Saturday, April 15, 2006

Alternative minimum tax

With April 15, er, 17 upon us, the annual call for a simpler tax code is reverberating off the pages of many a media outlet. Adam Smith's four pillars of an effective tax code--equity, certainty, convenience, and economy (efficiency)--have crumbled. As if they ever existed, that is. The Revenue Act of 1913 that formed the basis of the IRC, which was codified officially for the first time in 1939, was several hundred pages long. The current tax code is a hodge-podge of amendments that have been added on sporadically over for ninety years (it now approximates infinity-billion pages). The old stuff isn't scrapped. Instead, new stuff is piled on.

As tedious as the code has become, with over half of all Americans now hiring preparers, the reviled AMT is as big a target for criticism. It too is generally described as being shrouded in mystery. But it's actually pretty simple.

The taxpayer (MFJ) gets an exemption on the first $58,000 ($40, 250 for single filers). After that, income is taxed at a 26%. At $175,000 it shifts to 28%. Most deductions and credits disappear--those for tax-exempt vehicles, exemptions (children, sick widows and orphans, senile mothers), real estate and state tax deductions, and child and dependent tax credits. Some notables that remain are charitable contributions, mortgage interest, and gambling losses (!). It's a quasi-flat tax.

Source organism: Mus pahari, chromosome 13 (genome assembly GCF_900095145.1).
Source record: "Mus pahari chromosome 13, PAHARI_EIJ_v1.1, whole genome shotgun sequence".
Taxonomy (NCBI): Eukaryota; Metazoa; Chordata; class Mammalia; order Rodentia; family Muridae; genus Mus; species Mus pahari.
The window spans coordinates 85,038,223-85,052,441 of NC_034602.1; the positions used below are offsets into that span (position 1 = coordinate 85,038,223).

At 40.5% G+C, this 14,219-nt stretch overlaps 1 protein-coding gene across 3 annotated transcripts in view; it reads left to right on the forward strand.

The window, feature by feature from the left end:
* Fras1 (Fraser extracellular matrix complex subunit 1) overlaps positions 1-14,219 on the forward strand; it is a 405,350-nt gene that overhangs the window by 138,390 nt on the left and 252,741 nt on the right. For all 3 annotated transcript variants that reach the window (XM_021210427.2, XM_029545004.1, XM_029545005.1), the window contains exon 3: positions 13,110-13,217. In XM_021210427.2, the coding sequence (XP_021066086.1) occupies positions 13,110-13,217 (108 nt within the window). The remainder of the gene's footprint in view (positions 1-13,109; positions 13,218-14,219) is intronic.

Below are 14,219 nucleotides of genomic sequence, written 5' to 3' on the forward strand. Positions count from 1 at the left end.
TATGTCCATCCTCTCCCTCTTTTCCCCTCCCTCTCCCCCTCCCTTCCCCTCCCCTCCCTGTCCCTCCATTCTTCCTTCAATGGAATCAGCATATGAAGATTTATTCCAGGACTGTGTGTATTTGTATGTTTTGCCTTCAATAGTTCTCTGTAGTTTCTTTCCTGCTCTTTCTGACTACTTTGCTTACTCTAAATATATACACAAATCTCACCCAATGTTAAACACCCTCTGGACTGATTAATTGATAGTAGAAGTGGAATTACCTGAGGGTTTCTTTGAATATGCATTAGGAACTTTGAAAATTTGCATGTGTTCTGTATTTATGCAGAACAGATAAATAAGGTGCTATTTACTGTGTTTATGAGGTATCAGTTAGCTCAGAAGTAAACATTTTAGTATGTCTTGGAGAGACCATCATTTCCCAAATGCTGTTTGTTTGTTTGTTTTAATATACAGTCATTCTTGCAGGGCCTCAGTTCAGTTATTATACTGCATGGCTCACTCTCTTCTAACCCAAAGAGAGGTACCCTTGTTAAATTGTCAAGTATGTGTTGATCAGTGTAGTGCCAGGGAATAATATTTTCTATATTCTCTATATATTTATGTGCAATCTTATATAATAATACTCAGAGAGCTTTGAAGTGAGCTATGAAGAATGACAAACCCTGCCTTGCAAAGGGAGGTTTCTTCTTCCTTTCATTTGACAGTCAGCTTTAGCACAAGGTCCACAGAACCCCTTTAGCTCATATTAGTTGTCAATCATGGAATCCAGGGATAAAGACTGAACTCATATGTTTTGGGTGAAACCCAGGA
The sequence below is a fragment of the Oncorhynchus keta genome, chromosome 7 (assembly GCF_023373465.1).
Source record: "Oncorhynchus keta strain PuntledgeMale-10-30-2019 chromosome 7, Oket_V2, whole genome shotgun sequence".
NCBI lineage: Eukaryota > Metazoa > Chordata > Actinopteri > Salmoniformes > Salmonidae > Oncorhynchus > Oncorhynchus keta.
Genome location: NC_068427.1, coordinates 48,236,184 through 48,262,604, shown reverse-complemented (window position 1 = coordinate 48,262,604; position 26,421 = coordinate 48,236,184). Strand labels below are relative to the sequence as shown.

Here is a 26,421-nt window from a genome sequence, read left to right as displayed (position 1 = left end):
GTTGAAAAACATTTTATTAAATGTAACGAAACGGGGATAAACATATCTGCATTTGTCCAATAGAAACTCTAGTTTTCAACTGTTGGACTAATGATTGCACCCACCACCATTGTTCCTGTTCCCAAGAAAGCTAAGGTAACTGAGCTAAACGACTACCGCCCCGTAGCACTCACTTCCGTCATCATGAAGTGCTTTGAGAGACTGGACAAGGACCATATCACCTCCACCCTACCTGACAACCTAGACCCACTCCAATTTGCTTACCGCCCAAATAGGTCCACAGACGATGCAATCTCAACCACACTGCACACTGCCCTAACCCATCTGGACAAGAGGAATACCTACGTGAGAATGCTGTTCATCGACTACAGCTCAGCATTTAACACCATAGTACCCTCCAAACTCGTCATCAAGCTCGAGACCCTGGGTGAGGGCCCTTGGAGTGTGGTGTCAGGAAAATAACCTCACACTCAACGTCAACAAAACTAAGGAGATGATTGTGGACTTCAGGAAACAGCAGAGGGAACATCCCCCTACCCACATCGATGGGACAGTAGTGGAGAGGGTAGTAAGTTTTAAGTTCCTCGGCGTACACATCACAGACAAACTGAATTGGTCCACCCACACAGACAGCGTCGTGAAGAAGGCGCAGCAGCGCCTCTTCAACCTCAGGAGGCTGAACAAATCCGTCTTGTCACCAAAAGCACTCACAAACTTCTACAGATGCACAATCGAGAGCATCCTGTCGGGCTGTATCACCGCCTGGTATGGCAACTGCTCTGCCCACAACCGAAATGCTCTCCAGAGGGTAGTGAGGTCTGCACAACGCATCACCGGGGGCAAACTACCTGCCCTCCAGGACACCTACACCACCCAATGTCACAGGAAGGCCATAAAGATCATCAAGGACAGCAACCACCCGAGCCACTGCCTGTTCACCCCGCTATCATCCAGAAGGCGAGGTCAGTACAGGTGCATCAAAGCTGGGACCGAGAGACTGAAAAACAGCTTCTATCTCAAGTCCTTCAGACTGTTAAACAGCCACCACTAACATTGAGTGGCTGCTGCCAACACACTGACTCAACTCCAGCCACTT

The amount owed under AMT is compared with what is owed under regular tax computation and the greater amount must be paid. Because the thresholds are nominal, the AMT hits more people in places that are relatively expensive (nominally, not necessarily in real terms). This also means the tax disproportionately snares folks in blue states (the r-squared for per capita mean income by state and the percentage of the state voting for Kerry in '04 is a statistically significant .30). The AMT is often derided for this, although the regular tax code essentially works the same way.

I'm not an AMT apologist. Losing the exemptions particularly irks me because it, like progressive credits/deductions such as the child tax credit and the phasing out of personal exemptions, encourages poor people to have children (although if they're perspicacious enough to execute tax-planning strategies it might not be as bad as I fear!) and discourages wealthy ones from reproducing. This accentuates the wealth gap (think if Bill Gates had twenty kids to spread his $60 billion across while Joe Broke passed his meager savings on to his only son instead of splitting it up among ten urchins). It also lowers the nation's IQ.

But the AMT is not that complicated. If it's all we had, the tax code would be a lot less confusing.

(Economy)

3 comments:

Anonymous said...

Fairtax.org

daveg said...

My mother in Mass has been hit with the AMT two years running.

crush41 said...

Dave,

If she is not subject to AMT some year in the future, make sure she is aware that she can get a credit for the amount she paid in AMT in prior years over and above what her regular tax liability would have been. If she's dealing with the AMT, she probably has a CPA who's aware of the credit, but just in case.